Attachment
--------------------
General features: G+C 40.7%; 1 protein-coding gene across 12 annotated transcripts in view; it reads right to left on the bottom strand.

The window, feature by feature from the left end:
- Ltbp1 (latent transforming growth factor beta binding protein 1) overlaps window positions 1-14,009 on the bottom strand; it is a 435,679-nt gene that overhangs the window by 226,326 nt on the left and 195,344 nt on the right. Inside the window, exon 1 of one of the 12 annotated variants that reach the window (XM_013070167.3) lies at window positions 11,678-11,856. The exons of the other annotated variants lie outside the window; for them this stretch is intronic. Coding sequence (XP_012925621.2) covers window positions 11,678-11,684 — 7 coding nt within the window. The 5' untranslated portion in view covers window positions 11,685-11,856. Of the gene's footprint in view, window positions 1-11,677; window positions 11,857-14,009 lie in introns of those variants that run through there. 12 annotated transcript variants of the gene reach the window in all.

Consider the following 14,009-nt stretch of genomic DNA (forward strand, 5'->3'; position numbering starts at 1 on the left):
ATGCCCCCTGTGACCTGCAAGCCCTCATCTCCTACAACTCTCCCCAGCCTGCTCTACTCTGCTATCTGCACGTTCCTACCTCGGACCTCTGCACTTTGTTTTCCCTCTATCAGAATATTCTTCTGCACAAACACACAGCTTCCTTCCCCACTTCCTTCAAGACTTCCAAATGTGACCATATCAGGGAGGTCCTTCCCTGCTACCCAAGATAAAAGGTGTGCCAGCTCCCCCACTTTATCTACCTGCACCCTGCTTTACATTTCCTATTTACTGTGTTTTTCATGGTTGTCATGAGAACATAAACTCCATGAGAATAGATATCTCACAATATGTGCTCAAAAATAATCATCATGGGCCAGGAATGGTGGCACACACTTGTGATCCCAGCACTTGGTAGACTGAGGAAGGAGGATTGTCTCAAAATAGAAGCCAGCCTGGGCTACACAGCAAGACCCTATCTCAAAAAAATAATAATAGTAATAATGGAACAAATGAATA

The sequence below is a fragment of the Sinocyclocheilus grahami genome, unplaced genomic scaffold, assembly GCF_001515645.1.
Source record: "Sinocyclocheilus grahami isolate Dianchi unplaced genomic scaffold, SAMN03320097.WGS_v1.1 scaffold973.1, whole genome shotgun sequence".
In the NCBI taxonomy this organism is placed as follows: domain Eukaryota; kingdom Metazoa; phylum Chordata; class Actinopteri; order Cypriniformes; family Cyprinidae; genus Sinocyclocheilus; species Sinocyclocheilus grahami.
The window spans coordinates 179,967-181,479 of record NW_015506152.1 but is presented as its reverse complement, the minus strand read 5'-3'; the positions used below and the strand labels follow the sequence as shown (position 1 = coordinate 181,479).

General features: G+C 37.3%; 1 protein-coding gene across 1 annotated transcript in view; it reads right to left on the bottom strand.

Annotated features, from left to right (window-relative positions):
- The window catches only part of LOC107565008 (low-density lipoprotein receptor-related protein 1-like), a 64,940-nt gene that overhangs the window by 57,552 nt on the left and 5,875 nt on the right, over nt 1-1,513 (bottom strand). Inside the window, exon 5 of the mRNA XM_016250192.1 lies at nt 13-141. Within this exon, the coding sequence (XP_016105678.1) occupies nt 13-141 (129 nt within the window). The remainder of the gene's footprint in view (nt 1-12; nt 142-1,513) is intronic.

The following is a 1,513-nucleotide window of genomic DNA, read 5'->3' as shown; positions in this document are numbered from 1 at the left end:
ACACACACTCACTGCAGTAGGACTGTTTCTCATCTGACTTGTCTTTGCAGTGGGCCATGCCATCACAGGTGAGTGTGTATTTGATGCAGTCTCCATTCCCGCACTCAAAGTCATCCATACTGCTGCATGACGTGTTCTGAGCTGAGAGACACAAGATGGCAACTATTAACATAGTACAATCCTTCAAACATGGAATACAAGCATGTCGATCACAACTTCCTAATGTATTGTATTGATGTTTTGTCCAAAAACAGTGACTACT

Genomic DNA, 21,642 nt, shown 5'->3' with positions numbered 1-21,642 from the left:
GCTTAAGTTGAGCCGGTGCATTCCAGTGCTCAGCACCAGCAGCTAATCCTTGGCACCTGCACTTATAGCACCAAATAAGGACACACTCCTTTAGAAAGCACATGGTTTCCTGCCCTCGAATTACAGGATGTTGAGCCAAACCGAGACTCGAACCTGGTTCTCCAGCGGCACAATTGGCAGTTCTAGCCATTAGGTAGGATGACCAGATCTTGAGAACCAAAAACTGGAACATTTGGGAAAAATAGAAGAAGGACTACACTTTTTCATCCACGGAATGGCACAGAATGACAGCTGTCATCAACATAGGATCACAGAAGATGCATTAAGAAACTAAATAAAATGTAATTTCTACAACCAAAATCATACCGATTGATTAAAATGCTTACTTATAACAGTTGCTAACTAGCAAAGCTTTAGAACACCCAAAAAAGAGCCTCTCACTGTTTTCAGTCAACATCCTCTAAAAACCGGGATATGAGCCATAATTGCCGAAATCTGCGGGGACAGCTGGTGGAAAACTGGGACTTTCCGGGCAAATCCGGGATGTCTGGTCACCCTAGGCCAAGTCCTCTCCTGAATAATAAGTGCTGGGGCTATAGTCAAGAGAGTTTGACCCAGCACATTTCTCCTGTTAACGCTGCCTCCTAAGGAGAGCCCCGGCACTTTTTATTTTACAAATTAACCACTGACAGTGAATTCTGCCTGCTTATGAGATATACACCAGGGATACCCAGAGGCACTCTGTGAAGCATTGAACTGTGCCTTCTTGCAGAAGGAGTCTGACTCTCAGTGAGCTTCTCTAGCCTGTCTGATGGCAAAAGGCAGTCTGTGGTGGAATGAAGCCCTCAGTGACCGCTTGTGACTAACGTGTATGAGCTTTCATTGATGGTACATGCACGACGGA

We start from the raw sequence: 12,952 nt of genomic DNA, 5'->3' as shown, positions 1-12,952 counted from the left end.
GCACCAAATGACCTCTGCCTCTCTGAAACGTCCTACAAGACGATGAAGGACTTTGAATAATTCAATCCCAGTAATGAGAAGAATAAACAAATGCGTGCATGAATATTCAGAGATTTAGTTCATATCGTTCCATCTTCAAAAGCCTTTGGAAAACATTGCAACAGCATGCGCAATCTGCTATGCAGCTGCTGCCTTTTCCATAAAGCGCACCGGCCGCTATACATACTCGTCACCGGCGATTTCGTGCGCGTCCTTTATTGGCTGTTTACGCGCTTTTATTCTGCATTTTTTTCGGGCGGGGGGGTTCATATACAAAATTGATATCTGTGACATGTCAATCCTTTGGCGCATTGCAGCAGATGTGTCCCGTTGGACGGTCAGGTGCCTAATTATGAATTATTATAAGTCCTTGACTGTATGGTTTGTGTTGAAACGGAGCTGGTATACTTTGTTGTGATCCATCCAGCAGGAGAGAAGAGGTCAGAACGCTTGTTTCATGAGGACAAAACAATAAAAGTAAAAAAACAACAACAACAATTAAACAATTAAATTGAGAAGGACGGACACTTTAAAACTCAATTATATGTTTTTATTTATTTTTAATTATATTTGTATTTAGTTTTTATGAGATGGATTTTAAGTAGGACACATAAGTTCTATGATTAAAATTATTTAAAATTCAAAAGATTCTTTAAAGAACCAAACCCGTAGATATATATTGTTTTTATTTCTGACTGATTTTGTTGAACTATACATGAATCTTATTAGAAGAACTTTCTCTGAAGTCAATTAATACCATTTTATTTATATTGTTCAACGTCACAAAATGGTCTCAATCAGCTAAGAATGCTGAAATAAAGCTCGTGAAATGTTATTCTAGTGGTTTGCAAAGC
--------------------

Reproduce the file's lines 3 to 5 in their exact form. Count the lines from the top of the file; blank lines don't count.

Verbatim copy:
- Ltbp1 (latent transforming growth factor beta binding protein 1) overlaps window positions 1-14,009 on the bottom strand; it is a 435,679-nt gene that overhangs the window by 226,326 nt on the left and 195,344 nt on the right. Inside the window, exon 1 of one of the 12 annotated variants that reach the window (XM_013070167.3) lies at window positions 11,678-11,856. The exons of the other annotated variants lie outside the window; for them this stretch is intronic. Coding sequence (XP_012925621.2) covers window positions 11,678-11,684 — 7 coding nt within the window. The 5' untranslated portion in view covers window positions 11,685-11,856. Of the gene's footprint in view, window positions 1-11,677; window positions 11,857-14,009 lie in introns of those variants that run through there. 12 annotated transcript variants of the gene reach the window in all.

Consider the following 14,009-nt stretch of genomic DNA (forward strand, 5'->3'; position numbering starts at 1 on the left):
ATGCCCCCTGTGACCTGCAAGCCCTCATCTCCTACAACTCTCCCCAGCCTGCTCTACTCTGCTATCTGCACGTTCCTACCTCGGACCTCTGCACTTTGTTTTCCCTCTATCAGAATATTCTTCTGCACAAACACACAGCTTCCTTCCCCACTTCCTTCAAGACTTCCAAATGTGACCATATCAGGGAGGTCCTTCCCTGCTACCCAAGATAAAAGGTGTGCCAGCTCCCCCACTTTATCTACCTGCACCCTGCTTTACATTTCCTATTTACTGTGTTTTTCATGGTTGTCATGAGAACATAAACTCCATGAGAATAGATATCTCACAATATGTGCTCAAAAATAATCATCATGGGCCAGGAATGGTGGCACACACTTGTGATCCCAGCACTTGGTAGACTGAGGAAGGAGGATTGTCTCAAAATAGAAGCCAGCCTGGGCTACACAGCAAGACCCTATCTCAAAAAAATAATAATAGTAATAATGGAACAAATGAATA